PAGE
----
Hector and the Search for Happiness
Directed by Peter Chelsom
Written by Peter Chelsom, Tinker Lindsay, and Maria von Heland
There’s a burgeoning subgenre of films about people in existential crisis setting out on a globe spanning adventure to find themselves, to figure out how to really live. These movies are ostensibly inspirational, but for several reasons, they often play out as somewhat depressing. For one thing, they seem to suggest that all it takes to feel alive is a costly globe-spanning adventure. Even more troublingly, they tend to turn the problems and wonders of the rest of the world into just more glib lessons for their heroes to learn. To the ranks of films like Eat, Pray, Love and The Secret Life of Walter Mitty, we can now add Hector and the Search for Happiness.
Hector (Simon Pegg) is a disaffected psychiatrist who walks away from his successful practice and a relationship with a woman (Rosamund Pike) who inexplicably seems satisfied to exist only to serve him in order to research “happiness.” Hector travels the world meeting characters and having experiences that never go deeper than a kiddie pool and that all get summed up in glib, overly obvious fashion as Hector writes things in his notebook like “Happiness is being loved for who you are” or “Sometimes happiness is not knowing the whole story” as if these are the secret truths of the universe rather than the sort of thing a particularly dim relative might dole out as advice.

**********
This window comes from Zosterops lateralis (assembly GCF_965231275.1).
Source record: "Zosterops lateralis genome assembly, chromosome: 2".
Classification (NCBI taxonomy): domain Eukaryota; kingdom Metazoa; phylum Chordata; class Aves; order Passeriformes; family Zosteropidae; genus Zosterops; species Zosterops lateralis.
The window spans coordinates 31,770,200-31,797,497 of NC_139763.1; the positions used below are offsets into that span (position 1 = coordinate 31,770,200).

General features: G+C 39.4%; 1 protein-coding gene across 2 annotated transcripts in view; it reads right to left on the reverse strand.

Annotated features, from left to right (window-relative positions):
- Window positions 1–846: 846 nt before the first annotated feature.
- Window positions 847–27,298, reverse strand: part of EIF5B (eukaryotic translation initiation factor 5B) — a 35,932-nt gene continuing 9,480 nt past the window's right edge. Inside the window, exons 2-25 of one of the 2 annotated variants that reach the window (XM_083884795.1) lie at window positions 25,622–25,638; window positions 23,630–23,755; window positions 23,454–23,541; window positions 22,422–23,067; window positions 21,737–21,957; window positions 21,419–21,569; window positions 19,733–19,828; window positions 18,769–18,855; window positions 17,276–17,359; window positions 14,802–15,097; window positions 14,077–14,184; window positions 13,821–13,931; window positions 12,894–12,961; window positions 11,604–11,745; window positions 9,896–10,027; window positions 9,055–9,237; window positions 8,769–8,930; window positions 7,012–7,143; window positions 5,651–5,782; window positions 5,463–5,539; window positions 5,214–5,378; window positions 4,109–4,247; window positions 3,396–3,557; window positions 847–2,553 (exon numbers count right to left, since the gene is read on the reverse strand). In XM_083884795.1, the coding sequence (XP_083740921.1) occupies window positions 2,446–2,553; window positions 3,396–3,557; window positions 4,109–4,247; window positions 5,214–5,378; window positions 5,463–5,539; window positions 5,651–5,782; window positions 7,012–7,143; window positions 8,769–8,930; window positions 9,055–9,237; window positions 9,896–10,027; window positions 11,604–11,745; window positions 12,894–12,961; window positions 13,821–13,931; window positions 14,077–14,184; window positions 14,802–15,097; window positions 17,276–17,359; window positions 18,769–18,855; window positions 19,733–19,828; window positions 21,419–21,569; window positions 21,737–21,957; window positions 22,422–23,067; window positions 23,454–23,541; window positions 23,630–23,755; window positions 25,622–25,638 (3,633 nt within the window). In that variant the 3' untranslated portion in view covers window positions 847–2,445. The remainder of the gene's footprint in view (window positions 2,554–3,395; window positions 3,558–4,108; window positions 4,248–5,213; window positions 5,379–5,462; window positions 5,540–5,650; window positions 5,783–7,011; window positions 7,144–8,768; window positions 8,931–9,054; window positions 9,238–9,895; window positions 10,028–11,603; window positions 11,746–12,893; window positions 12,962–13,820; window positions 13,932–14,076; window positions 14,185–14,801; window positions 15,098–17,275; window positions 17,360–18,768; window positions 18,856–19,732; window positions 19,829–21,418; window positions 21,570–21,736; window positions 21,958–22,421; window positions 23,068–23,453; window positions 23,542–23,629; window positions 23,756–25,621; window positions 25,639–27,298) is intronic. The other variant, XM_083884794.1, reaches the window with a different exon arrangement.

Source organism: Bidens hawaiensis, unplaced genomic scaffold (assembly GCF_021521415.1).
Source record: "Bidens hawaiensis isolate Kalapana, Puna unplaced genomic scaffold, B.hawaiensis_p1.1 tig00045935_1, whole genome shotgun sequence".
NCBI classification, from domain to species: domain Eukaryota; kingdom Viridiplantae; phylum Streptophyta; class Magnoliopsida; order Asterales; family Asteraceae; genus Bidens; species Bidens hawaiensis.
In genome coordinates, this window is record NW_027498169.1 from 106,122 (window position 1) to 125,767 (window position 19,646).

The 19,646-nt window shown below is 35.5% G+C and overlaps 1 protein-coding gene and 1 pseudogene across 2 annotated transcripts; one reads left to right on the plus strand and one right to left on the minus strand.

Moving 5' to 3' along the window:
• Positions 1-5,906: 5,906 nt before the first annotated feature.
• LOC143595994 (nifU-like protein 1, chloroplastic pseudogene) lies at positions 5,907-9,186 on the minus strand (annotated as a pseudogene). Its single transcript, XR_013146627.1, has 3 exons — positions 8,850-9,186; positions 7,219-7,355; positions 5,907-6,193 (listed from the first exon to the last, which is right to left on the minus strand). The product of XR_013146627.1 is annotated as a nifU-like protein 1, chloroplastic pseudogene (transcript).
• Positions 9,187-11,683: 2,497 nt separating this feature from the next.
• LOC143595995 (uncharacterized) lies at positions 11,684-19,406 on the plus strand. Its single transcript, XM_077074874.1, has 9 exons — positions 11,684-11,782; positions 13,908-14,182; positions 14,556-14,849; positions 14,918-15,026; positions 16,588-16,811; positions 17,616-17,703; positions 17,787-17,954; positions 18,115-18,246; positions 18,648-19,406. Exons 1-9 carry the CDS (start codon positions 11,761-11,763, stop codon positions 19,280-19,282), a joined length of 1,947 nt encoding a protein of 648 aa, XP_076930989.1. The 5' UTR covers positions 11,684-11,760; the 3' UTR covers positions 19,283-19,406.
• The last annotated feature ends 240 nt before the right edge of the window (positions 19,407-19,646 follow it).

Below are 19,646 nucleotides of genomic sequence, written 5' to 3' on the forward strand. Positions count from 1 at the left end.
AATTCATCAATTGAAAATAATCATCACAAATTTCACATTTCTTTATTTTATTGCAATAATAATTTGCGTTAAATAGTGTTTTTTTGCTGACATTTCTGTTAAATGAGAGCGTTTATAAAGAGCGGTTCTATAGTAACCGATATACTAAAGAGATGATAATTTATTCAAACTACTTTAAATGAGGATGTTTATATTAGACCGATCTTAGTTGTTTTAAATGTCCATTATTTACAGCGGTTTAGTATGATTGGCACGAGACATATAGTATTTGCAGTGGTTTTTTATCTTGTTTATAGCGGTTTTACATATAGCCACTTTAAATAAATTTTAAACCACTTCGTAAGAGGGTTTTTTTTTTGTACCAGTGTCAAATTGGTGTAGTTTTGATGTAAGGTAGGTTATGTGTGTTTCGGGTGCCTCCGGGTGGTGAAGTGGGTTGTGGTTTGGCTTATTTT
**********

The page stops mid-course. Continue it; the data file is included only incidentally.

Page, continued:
Hector meets a rich businessman (Stellan Skarsgaard), a wise monk (Togo Igawa), an old friend (Barry Atsma), a drug lord (Jean Reno), an old love (Toni Collette) and a Nobel-prize eligible researcher (Christopher Plummer) whose great discovery is “perhaps we should focus less on the pursuit of happiness than on the happiness of pursuit.” You can’t make this stuff up. But then, would you want to?
The film wants to be a story about an overgrown child learning to stop being coddled and grow up, but it ends up being the story about an obliviously condescending cultural tourist sampling other people’s misery for his own edification. Beyond that, Hector’s arc is barely coherent. Things happen to him along the way, but never because he exists as a character, and when his ultimate epiphany comes (as of course it must), it would seem to arrive out of left field if it wasn’t just as facile as all of the lessons that had come before.
Hector and the Search for Happiness doesn’t just fail narratively; it stumbles visually as well. Director Peter Chelsom manages to make some of the most beautiful locales in the world look like a slide show at a bad dinner party. His visual style is so indifferent, its almost surprising he co-wrote the film. No one here feels particularly invested in the proceedings, except for poor Simon Pegg, who does his best to give Hector a sense of humanity that neither the script nor the direction really helps to provide. Hector and the Search for Happiness is an argument that joy is for the privileged to discover if they can overcome their petulance, that fulfillment is really just the matter of vaguely internalizing some Chicken Soup for the Middle Aged Soul bon mots. Honestly, it’s depressing.
– Jordan Ferguson